Laurie Gwen Shapiro

Writer and filmmaker Laurie Gwen Shapiro's childhood in Manhattan's Lower East Side colors everything she creates.

Despite its cheeky title, her first (and largely autobiographical) novel, written in her twenties, THE UNEXPECTED SALAMI (1998, Algonquin), was critically acclaimed, and was an American Library Association notable book. The book is currently in development as a major motion picture, to be directed by Alan White (Risk, Erskineville Kings).

THE MATZO BALL HEIRESS (2004) is Shapiro's first novel for Red Dress Ink.

Shapiro codirected and coproduced the 2001 theatrical documentary about octogenarian New Yorker Tobias Schneebaum, Keep the River on Your Right: A Modern Cannibal Tale, with her brother David Shapiro. Together they were the recipients of over 10 major awards, including the Independent Spirit Award for best new documentary directors.

With New York City sergeant Conor McCourt, she also coproduced two HBO/Cinemax documentaries about her former Stuyvesant High School English teacher Frank McCourt and his three brothers — The McCourts of Limerick (1999) and The McCourts of New York (2000).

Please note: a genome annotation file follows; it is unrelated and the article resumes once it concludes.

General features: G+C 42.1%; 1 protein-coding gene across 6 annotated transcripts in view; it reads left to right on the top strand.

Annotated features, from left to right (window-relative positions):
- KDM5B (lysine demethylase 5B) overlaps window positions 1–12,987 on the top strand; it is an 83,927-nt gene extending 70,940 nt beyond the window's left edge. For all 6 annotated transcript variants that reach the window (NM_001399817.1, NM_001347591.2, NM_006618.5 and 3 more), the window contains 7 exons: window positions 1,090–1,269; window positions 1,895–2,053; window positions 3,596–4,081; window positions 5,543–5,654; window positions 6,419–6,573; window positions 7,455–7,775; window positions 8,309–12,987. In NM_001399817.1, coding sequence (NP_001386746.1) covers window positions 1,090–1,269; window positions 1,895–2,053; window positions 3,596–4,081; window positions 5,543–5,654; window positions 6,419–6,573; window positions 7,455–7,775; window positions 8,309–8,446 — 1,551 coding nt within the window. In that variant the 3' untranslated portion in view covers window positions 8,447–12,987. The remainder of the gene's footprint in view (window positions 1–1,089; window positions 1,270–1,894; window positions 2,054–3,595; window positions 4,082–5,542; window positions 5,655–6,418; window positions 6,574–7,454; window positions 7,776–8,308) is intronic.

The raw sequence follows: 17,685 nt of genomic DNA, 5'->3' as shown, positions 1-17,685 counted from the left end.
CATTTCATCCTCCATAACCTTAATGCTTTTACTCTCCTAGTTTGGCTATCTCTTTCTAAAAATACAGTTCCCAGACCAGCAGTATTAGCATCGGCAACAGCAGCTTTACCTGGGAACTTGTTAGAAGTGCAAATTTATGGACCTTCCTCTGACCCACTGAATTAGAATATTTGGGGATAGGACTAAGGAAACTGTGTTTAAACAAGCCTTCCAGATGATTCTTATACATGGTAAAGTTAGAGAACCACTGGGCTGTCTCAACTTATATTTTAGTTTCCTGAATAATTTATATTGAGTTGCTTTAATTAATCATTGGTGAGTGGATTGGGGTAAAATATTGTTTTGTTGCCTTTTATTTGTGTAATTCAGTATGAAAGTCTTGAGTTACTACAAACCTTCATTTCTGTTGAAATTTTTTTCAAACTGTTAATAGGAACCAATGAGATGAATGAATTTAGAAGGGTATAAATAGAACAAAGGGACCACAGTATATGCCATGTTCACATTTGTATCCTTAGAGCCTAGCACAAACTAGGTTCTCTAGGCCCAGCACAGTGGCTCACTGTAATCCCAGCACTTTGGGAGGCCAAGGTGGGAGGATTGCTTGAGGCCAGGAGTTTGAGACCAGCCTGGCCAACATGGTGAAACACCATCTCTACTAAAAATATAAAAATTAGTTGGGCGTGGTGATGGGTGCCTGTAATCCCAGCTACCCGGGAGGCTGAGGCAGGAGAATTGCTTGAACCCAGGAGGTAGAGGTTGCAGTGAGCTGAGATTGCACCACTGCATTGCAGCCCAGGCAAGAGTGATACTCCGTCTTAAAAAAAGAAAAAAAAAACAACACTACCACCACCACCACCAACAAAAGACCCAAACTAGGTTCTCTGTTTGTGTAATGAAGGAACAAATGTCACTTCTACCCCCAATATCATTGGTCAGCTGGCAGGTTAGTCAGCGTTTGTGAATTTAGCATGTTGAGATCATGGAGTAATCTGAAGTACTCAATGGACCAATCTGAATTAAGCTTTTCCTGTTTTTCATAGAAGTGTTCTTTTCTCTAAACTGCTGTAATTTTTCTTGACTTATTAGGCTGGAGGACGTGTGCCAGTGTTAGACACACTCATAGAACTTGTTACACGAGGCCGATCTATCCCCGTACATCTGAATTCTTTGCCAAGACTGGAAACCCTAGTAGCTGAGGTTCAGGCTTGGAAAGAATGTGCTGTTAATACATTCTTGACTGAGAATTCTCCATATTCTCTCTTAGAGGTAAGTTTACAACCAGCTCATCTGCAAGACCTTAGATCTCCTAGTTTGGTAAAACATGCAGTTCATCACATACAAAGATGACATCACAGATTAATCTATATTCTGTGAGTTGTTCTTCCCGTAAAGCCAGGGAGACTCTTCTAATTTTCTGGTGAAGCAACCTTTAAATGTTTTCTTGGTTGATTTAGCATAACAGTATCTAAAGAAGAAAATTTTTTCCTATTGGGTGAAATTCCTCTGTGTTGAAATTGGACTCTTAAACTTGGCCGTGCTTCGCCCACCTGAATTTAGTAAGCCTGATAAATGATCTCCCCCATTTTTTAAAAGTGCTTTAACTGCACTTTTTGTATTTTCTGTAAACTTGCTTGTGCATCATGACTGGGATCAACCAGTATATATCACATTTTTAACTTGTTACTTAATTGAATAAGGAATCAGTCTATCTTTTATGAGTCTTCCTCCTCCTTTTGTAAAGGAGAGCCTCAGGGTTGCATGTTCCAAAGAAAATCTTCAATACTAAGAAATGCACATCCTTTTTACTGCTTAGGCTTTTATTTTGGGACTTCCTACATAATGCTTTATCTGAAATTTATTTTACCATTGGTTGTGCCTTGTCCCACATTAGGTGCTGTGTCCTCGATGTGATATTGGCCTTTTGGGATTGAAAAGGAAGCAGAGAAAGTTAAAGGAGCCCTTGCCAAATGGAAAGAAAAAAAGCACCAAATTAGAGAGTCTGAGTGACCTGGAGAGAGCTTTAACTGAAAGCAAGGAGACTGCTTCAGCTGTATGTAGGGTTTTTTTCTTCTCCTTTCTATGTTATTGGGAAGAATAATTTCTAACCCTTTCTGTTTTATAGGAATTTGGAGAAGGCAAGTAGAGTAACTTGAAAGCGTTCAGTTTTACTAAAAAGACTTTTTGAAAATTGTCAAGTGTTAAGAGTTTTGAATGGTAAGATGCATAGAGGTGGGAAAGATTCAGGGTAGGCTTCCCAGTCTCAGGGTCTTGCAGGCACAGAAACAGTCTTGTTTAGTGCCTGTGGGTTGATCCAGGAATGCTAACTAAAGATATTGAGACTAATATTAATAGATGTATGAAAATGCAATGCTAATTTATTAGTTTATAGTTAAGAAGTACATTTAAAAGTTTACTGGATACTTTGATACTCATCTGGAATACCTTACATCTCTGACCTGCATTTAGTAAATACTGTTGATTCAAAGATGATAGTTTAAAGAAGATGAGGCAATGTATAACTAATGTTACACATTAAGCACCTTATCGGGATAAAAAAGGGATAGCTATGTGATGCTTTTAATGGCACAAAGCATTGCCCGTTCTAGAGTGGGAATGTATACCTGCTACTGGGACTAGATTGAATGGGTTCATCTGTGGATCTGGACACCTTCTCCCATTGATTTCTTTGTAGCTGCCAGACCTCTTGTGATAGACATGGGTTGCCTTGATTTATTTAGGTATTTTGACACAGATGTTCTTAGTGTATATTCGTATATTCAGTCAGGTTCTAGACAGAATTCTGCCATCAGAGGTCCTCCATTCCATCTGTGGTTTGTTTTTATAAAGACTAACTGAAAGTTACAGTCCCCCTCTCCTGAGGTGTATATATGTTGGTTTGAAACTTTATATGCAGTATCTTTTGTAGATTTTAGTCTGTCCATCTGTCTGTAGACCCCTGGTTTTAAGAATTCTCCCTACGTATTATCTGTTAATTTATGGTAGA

Her first play, Inventing Color, premiered at the 2002 New York International Fringe Festival. It was awarded one of three "Best in Festival" citations by Stagepress.

She was recently a phone-a-friend on Who Wants to Be a Millionaire? and much to her relief, anted up the right answer for her best high-school pal.

A notorious klutz and recovering eBay-aholic, Shapiro's back again living in the Lower East Side with her Aussie post-college vacation fling, now her husband and father to her toddler girl.

Laurie Gwen Shapiro

Books by Laurie Gwen Shapiro

by Laurie Gwen Shapiro - Adventure, History, Nature, Nonfiction

It was 1928: a time of illicit booze, of Gatsby and Babe Ruth, of freewheeling fun. The Great War was over and American optimism was higher than the stock market. What better moment to launch an expedition to Antarctica, the planet’s final frontier? This was the moon landing before the 1960s. Everyone wanted to join the adventure. Rockefellers and Vanderbilts begged to be taken along as mess boys, and newspapers across the globe covered the planning’s every stage. The night before the expedition’s flagship launched, Billy Gawronski --- a skinny, first generation New York City high schooler desperate to escape a dreary future in the family upholstery business --- jumped into the Hudson River and snuck aboard. Could he get away with it?